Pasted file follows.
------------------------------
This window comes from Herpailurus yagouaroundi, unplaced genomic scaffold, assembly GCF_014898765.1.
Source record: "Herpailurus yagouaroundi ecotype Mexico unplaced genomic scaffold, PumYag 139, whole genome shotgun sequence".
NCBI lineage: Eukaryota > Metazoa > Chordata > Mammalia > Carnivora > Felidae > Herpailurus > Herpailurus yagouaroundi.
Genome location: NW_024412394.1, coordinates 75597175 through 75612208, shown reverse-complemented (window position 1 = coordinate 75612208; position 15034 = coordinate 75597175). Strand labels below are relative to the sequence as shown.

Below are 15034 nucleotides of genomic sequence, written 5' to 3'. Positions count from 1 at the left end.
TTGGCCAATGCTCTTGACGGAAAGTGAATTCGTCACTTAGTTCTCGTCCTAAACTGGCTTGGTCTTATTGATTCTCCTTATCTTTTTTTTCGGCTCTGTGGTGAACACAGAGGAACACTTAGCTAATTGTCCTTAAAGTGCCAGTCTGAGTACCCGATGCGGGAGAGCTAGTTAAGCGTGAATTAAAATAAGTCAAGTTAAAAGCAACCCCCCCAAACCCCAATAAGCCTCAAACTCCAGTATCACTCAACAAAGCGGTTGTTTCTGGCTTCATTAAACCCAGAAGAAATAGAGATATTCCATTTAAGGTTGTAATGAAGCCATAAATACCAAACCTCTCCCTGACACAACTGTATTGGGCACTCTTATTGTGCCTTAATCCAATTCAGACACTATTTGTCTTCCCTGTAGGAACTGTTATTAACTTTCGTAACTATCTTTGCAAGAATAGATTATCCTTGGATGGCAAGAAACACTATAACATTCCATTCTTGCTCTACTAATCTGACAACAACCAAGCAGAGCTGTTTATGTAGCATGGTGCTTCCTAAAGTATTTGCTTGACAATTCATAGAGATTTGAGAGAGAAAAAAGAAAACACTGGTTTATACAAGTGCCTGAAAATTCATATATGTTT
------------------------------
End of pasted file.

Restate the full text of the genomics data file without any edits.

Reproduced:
This window comes from Herpailurus yagouaroundi, unplaced genomic scaffold, assembly GCF_014898765.1.
Source record: "Herpailurus yagouaroundi ecotype Mexico unplaced genomic scaffold, PumYag 139, whole genome shotgun sequence".
NCBI lineage: Eukaryota > Metazoa > Chordata > Mammalia > Carnivora > Felidae > Herpailurus > Herpailurus yagouaroundi.
Genome location: NW_024412394.1, coordinates 75597175 through 75612208, shown reverse-complemented (window position 1 = coordinate 75612208; position 15034 = coordinate 75597175). Strand labels below are relative to the sequence as shown.

Below are 15034 nucleotides of genomic sequence, written 5' to 3'. Positions count from 1 at the left end.
TTGGCCAATGCTCTTGACGGAAAGTGAATTCGTCACTTAGTTCTCGTCCTAAACTGGCTTGGTCTTATTGATTCTCCTTATCTTTTTTTTCGGCTCTGTGGTGAACACAGAGGAACACTTAGCTAATTGTCCTTAAAGTGCCAGTCTGAGTACCCGATGCGGGAGAGCTAGTTAAGCGTGAATTAAAATAAGTCAAGTTAAAAGCAACCCCCCCAAACCCCAATAAGCCTCAAACTCCAGTATCACTCAACAAAGCGGTTGTTTCTGGCTTCATTAAACCCAGAAGAAATAGAGATATTCCATTTAAGGTTGTAATGAAGCCATAAATACCAAACCTCTCCCTGACACAACTGTATTGGGCACTCTTATTGTGCCTTAATCCAATTCAGACACTATTTGTCTTCCCTGTAGGAACTGTTATTAACTTTCGTAACTATCTTTGCAAGAATAGATTATCCTTGGATGGCAAGAAACACTATAACATTCCATTCTTGCTCTACTAATCTGACAACAACCAAGCAGAGCTGTTTATGTAGCATGGTGCTTCCTAAAGTATTTGCTTGACAATTCATAGAGATTTGAGAGAGAAAAAAGAAAACACTGGTTTATACAAGTGCCTGAAAATTCATATATGTTT